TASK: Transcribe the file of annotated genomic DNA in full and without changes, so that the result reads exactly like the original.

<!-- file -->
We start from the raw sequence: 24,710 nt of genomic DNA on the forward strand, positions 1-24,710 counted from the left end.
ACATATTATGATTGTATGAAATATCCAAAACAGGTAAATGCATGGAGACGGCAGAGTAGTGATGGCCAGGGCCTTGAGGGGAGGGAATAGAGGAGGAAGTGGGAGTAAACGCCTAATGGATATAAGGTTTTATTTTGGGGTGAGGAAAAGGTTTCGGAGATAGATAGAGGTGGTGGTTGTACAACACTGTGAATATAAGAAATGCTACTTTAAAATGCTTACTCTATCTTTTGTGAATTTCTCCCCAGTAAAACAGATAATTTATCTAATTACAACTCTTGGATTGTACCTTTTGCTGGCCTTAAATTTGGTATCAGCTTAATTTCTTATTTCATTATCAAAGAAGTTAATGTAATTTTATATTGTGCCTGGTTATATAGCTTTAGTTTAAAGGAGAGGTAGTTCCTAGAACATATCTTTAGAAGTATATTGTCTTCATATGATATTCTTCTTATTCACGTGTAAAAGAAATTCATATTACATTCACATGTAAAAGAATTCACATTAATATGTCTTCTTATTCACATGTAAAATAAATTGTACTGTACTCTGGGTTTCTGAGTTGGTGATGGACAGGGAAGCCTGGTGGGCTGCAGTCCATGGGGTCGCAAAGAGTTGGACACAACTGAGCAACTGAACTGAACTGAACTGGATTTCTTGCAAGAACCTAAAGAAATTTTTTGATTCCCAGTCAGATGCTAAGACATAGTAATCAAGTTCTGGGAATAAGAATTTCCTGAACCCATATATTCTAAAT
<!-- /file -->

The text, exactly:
We start from the raw sequence: 24,710 nt of genomic DNA on the forward strand, positions 1-24,710 counted from the left end.
ACATATTATGATTGTATGAAATATCCAAAACAGGTAAATGCATGGAGACGGCAGAGTAGTGATGGCCAGGGCCTTGAGGGGAGGGAATAGAGGAGGAAGTGGGAGTAAACGCCTAATGGATATAAGGTTTTATTTTGGGGTGAGGAAAAGGTTTCGGAGATAGATAGAGGTGGTGGTTGTACAACACTGTGAATATAAGAAATGCTACTTTAAAATGCTTACTCTATCTTTTGTGAATTTCTCCCCAGTAAAACAGATAATTTATCTAATTACAACTCTTGGATTGTACCTTTTGCTGGCCTTAAATTTGGTATCAGCTTAATTTCTTATTTCATTATCAAAGAAGTTAATGTAATTTTATATTGTGCCTGGTTATATAGCTTTAGTTTAAAGGAGAGGTAGTTCCTAGAACATATCTTTAGAAGTATATTGTCTTCATATGATATTCTTCTTATTCACGTGTAAAAGAAATTCATATTACATTCACATGTAAAAGAATTCACATTAATATGTCTTCTTATTCACATGTAAAATAAATTGTACTGTACTCTGGGTTTCTGAGTTGGTGATGGACAGGGAAGCCTGGTGGGCTGCAGTCCATGGGGTCGCAAAGAGTTGGACACAACTGAGCAACTGAACTGAACTGAACTGGATTTCTTGCAAGAACCTAAAGAAATTTTTTGATTCCCAGTCAGATGCTAAGACATAGTAATCAAGTTCTGGGAATAAGAATTTCCTGAACCCATATATTCTAAAT